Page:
Tag Archives: Creating Suspense

The Shining Girls by Lauren Beukes

Synopsis: Time travel makes a vicious serial killer unstoppable, but when one of his “shining girls” survives, the paradoxes in her case send her looking in the right direction, even as the killer grows more disorganized and deadly. Review: The Shining Girls is, quite simply, a great crime story with time travel element that probably has Stephen King kicking himself for not thinking of it first. In 1932, Harper has found a house filled with shining objects, and when he steps outside he can will…

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The Face of Trespass by Ruth Rendell

Synopsis: A poverty-stricken writer flees a failed affair, but things may have already gone too far. Review: The Face of Trespass is an early novel by one of my favorite writers, Ruth Rendell. It’s a short book and a quick read, yet packed with psychological complexity and fascinating characters. I loved the hermeticism of Gray’s world and his believably strange relationship with his French stepfather Honoré. Not as transcendent as some of her best works (Judgment in Stone in particular) but well worth the read.…

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The Hangman’s Daughter by Oliver Pötzsch

Synopsis: When a child turns up gruesomely murdered, the midwife is accused as a witch, and the local hangman must turn up the real culprit or else torture and execute his innocent friend. Review: The Hangman’s Daughter seems to be one of those books that everyone is talking about, probably because the price on Amazon is so low. I enjoyed the historical detail from 17th Century Germany but the plot really let me down. It became a rather run-of-the mill thriller of the kind that…

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My Soul to Save by Rachel Vincent

Synopsis: Kaylee is a bean sidhe, a soul screamer who thinks she can save lives–until she discovers that some souls–like a talented pop star–are beyond saving because they’ve made a deal with the Netherworld. Review: My Soul To Save is a quirky read with an interesting concept, albeit one that never quite came together for me. I had difficulty grasping the worldview behind the notion of soul screamers and grim reapers (all attractive teens, of course), and so it was hard for me to connect…

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Homework by Margot Livesey

Synopsis: Celia’s relationship would be perfect, if it weren’t for her boyfriend’s troublesome young daughter, and when she moves in with them, Celia finds herself caught in the middle. Review: Sort of a chick lit version of The Bad Seed, Homework combines splendid prose with a lackluster plot. I could see where it was headed a million miles out, and it didn’t surprise me at all. I was hoping for more, with such strong characterizations and enjoyable writing. Share on Facebook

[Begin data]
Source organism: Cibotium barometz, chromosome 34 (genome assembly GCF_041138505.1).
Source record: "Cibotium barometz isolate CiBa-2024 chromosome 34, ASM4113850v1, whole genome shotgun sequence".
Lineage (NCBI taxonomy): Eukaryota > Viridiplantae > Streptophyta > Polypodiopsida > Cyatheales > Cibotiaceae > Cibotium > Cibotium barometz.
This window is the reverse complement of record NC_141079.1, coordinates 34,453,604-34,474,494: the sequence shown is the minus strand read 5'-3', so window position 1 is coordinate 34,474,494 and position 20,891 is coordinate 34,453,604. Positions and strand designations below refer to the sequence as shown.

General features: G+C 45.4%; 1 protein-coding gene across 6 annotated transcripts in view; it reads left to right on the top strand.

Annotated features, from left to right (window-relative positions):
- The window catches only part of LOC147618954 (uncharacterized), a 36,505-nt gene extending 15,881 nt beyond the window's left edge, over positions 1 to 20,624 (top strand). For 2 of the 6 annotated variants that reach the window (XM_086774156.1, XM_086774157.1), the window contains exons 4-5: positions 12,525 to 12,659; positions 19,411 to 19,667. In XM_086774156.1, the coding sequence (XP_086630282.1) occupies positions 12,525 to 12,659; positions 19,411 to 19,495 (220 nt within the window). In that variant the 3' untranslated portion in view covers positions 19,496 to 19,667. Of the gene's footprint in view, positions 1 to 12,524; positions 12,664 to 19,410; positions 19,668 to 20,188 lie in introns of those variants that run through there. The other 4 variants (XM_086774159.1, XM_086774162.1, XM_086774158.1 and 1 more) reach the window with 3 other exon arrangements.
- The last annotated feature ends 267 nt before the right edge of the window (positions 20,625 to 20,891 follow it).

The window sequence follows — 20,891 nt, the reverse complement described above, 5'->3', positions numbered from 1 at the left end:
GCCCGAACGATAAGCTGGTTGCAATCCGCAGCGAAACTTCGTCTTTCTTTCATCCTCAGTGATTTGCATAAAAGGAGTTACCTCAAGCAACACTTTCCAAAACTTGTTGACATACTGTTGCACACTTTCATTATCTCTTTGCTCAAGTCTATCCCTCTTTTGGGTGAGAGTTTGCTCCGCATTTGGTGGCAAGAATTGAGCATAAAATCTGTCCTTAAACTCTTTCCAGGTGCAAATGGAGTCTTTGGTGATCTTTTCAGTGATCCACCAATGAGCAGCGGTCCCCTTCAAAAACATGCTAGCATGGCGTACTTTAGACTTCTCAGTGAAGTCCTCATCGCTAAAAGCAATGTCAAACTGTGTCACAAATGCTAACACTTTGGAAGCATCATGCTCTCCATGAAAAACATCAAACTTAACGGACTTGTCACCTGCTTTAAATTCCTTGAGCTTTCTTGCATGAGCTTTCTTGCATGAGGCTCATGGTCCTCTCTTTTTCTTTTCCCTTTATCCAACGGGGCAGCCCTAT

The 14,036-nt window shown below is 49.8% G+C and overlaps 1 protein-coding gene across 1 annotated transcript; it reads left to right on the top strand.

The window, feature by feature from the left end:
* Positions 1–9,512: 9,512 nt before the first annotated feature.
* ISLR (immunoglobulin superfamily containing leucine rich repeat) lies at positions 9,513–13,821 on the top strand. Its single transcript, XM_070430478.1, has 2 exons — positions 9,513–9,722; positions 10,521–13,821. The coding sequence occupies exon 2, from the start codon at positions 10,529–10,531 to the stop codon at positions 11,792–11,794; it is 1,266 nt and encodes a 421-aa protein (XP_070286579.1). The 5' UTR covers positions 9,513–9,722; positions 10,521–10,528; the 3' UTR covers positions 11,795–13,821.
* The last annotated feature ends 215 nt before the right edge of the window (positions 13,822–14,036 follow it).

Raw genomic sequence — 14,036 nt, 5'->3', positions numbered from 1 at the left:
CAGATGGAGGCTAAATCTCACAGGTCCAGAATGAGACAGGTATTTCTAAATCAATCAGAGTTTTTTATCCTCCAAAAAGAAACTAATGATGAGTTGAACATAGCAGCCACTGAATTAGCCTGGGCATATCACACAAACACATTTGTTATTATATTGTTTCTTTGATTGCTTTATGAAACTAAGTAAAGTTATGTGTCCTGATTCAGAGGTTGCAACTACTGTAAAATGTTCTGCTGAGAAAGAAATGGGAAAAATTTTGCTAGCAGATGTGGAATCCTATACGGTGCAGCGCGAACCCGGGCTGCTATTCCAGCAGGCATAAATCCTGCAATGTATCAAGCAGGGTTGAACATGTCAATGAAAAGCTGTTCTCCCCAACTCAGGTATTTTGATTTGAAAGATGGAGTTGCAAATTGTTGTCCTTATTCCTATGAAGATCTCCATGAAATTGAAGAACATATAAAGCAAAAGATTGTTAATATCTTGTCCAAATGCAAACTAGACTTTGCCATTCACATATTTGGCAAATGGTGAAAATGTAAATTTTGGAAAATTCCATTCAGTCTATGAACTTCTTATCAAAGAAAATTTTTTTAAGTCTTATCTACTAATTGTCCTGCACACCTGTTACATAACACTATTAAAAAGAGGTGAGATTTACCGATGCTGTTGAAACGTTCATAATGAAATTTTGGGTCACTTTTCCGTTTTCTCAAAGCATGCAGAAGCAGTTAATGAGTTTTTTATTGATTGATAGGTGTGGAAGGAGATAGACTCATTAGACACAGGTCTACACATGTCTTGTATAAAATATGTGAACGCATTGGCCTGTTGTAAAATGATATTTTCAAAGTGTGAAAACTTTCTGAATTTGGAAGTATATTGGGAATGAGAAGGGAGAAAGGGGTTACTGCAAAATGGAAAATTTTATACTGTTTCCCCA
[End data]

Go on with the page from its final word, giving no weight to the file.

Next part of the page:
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Just After Sunset by Stephen King

Synopsis: A collection of short stories. Review: Just After Sunset offers a lackluster selection of short stories, hardly any of which really grabbed me by the collar. Many of them had a fancy twist ending that could be spotted a mile away (“The Mute”), while others were just deadly dull (“The Things They Left Behind”). I did enjoy “N,” which evoked the same creepy unease that I so loved in Mark Z. Danielewski’s House of Leaves. However, once it reached the final section it had…

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The Unseen by Alexandra Sokoloff

Synopsis: Reeling from a betrayal by her fiance, a psychologist finds herself fascinated by Duke University’s research into the paranormal from the early 20th century, and decides to replicate one such experiment that ended in tragedy and closed down the department for good. Review: I’m so glad Superfast Toddler took a loooooong nap today because I don’t think I could’ve taken another night trying to read The Unseen in a dark bedroom with only a tiny booklight. I finished in the bright June sunshine and…

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Heart-Shaped Box by Joe Hill

Synopsis: An aging rock star buys an old suit that brings with it a vengeful spirit with a personal vendetta. Review: Let’s just get it out of the way. Joe Hill is Stephen King’s son. His debut novel, Heart-Shaped Box, is a work of horror. And not only is it damn good, it’s good enough to stand on its own. Hill has crafted a simple, elegant, scary little story that manages to delve deep into the nature of regret and repentance. The spectral figure who…

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The Tremor of Forgery by Patricia Highsmith

Synopsis: While working on a novel in Tunisia, a writer encounters his own heart of darkness. Review: I had written a truly brilliant review of Patricia Highsmith’s The Tremor of Forgery, but it got eaten. Fie! The salient points were: Patricia Highsmith plays cat and mouse with the reader just like her most famous creation Tom Ripley played cat and mouse with anyone he encountered She is a master of nuance characterization The final third of the novel is a tour-de-force of subtle character dynamics…

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Come Along With Me by Shirley Jackson

Synopsis: Short stories, essays, and an unfinished novel by Shirley Jackson, queen of American Gothic and author of “The Lottery.” Review: My love for Shirley Jackson has been well documented in this blog, so I was delighted when my husband got me Come Along With Me for my birthday. The collection opens with “Come Along With Me,” the novel that Jackson was working on when she died at the untimely age of 44. At about 33 pages, there isn’t much of a narrative, just a…

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